The Government has, for some time, encouraged charitable giving by making a variety of tax reliefs available to donors. These reliefs benefit charities indirectly since the relief is likely to have the effect of increasing the total amount received by the charity that can be applied for charitable purposes. There are reliefs in respect of income tax, capital gains tax and inheritance tax. Some of these – such as the ability for a taxpayer to nominate a charity to receive all or part of a tax repayment that is due to them are advertised on the tax return, making it easier for taxpayers to donate. Gifts to charities are not taken into account in determining whether the cap on unrestricted tax reliefs introduced in April 2013 (the greater of £50,000 and 25% of income) has been breached by an individual in a tax year.
Income tax relief on cash gifts to a charity can apply in three sets of circumstances:
(i) Gift Aid donations (“qualifying donations”);
(ii) Payroll Giving scheme (also called “give as you earn”);
(iii) Where gifts are made under a deed of covenant (“covenanted payments”).
The Gift Aid scheme allows individuals and companies to make one-off or regular payments to a charity. The payments are treated in the same way as covenanted payments for tax purposes and the charity can claim back basic rate tax from HMRC. In fact, up to 5 April 2011 the charity could reclaim 22% tax as opposed to the 20% basic rate. Higher/additional rate donors can claim higher/additional rate tax relief, as appropriate, against income tax or capital gains tax.
The Finance Act 2000 abolished the previous minimum limit of £250 and allows relief against capital gains tax and to taxpayers who pay tax below the basic rate (although if the donor hasn’t paid enough tax to cover the tax deducted from their Gift Aid donation(s), HMRC may ask the donor to pay the difference). The original written certificate has been replaced by a written, oral or electronic declaration to make the scheme easier to administer and there is now no need for the donor’s signature, National Insurance number or tax reference number. A simple declaration will cover any number of donations already made, or intended to be made in the future. The declaration is not legally binding in the way that a deed of covenant is and payments can cease at any time. Charities, therefore, still welcome deeds of covenant which provide an assured income.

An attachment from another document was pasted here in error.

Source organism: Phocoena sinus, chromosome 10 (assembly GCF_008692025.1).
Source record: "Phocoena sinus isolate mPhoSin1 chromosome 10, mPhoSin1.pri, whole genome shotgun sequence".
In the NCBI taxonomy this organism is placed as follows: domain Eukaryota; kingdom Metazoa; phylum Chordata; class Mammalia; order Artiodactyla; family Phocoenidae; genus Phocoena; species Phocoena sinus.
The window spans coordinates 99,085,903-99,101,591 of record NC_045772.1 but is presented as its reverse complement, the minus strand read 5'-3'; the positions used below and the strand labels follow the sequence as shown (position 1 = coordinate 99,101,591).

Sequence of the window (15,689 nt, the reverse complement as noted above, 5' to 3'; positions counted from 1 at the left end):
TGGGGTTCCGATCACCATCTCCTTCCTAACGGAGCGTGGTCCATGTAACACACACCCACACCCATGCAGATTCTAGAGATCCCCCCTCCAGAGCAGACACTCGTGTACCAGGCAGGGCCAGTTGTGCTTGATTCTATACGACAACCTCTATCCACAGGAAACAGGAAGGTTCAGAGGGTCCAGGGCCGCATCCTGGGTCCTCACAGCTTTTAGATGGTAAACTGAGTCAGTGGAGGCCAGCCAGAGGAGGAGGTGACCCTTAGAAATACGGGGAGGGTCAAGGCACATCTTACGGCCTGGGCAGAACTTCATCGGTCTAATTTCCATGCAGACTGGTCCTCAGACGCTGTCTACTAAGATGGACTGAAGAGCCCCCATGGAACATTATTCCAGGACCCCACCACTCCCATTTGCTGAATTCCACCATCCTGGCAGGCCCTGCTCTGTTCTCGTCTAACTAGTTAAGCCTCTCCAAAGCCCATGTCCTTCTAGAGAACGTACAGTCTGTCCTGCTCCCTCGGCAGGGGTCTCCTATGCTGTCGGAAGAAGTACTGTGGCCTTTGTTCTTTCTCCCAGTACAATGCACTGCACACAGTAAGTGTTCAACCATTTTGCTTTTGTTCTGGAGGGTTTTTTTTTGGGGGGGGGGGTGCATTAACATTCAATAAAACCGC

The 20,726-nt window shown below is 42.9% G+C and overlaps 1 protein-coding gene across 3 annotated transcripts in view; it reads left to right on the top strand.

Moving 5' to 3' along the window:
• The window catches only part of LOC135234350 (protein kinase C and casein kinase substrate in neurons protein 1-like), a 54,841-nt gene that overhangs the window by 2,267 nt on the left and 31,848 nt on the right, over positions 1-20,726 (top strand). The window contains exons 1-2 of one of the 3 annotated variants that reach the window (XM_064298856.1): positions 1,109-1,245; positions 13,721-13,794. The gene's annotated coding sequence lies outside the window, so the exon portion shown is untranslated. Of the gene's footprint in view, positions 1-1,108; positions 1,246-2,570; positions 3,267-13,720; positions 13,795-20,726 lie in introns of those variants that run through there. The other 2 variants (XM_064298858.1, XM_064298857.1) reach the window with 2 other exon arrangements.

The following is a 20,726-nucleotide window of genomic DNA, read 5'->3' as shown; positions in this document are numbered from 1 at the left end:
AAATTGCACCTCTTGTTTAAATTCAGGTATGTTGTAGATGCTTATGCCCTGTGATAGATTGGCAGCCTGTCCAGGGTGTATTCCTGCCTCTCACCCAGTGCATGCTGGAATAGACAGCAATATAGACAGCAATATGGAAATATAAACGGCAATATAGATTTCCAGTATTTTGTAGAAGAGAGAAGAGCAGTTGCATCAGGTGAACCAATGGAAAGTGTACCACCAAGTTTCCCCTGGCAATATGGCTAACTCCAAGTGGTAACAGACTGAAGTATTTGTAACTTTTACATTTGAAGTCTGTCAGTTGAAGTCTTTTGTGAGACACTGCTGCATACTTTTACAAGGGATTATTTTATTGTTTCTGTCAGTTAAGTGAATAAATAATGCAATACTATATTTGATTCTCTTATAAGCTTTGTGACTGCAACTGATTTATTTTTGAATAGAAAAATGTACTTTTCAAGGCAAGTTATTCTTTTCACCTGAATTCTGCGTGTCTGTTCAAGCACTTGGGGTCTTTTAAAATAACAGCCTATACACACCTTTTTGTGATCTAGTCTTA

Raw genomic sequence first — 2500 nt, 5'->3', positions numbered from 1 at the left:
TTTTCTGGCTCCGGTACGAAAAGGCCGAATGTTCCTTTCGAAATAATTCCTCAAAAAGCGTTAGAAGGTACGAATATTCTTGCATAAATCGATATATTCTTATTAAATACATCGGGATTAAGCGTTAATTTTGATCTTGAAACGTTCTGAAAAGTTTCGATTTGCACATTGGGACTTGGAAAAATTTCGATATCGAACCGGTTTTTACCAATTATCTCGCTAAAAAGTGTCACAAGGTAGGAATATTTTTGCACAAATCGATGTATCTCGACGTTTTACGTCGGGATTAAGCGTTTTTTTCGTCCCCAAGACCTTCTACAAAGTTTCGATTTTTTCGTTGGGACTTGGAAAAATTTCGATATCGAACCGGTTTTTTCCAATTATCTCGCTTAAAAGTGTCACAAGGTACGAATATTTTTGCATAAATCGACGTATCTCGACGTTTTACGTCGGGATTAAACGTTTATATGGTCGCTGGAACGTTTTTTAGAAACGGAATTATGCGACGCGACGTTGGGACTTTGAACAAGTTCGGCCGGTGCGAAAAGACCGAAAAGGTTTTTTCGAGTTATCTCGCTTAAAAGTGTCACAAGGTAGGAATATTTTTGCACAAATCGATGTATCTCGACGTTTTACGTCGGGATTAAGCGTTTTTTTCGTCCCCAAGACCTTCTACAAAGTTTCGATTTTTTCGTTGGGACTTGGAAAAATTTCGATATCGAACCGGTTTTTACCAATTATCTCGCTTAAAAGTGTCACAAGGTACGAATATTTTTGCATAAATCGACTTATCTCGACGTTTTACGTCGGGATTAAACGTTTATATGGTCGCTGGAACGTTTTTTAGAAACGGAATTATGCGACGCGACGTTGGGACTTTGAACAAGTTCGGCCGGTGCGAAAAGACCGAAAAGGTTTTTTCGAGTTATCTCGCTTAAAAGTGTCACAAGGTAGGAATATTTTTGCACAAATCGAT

The charity can reclaim 20p for every £1 (gross) donated and higher rate taxpayers can reclaim the difference between the basic and higher/additional rates i.e. 20p or 25p for every £1.
Companies no longer need to deduct income tax on their donations and to give a certificate; with the £250 minimum limit for companies also abolished.
This scheme allows an employee to make gifts to a charity by having sums deducted by their employer from their salary through PAYE. The donations are made after National Insurance contributions are calculated but before income tax is worked out and deducted. This means that the employee gets tax relief on their donation immediately – and at their highest rate of tax. The payroll giving scheme offers considerable scope for charitable fund raising provided both the employer runs (or is willing to start) a payroll giving scheme and the employee is willing to donate. These schemes are often popular to raise funds for local charities.
There is no upper limit to the amount that can be deducted. Employers are also able to make donations by deed of covenant. The scheme also extends to certain public bodies e.g. the British Museum. The cost of administration may put off some smaller employers.
Prior to 1990 tax relief for charitable donations was only available via a formal deed of covenant which had to be capable of exceeding three years. Payments by individuals and companies under a deed of covenant were paid after the deduction of basic-rate tax. The charity was able to reclaim the basic-rate tax from HMRC. Strictly, a deed of covenant was an outright gift. In practice, in the case of membership subscriptions, HMRC accepted that the provision of membership benefits of up to 25% of the payment (maximum £100) did not prejudice the tax position. Also, certain admission rights were not treated as consideration for the purposes of deeds of covenant.
Since 6 April 2000 there is no longer a separate tax relief for individuals or companies for payments made under a deed of covenant. All payments from that date fall under the Gift Aid scheme. As a transitional measure, charities were not required to obtain a signed Gift Aid declaration form for donors who had entered into a deed of covenant prior to 6 April 2000.
For any deeds of covenant executed after 6 April 2000 a charity must also ensure that the donor has signed a valid Gift Aid declaration form. It is possible to incorporate the requirements of both a deed of covenant (providing some degree of certainty as to future levels of income) and a Gift Aid declaration form into the same document.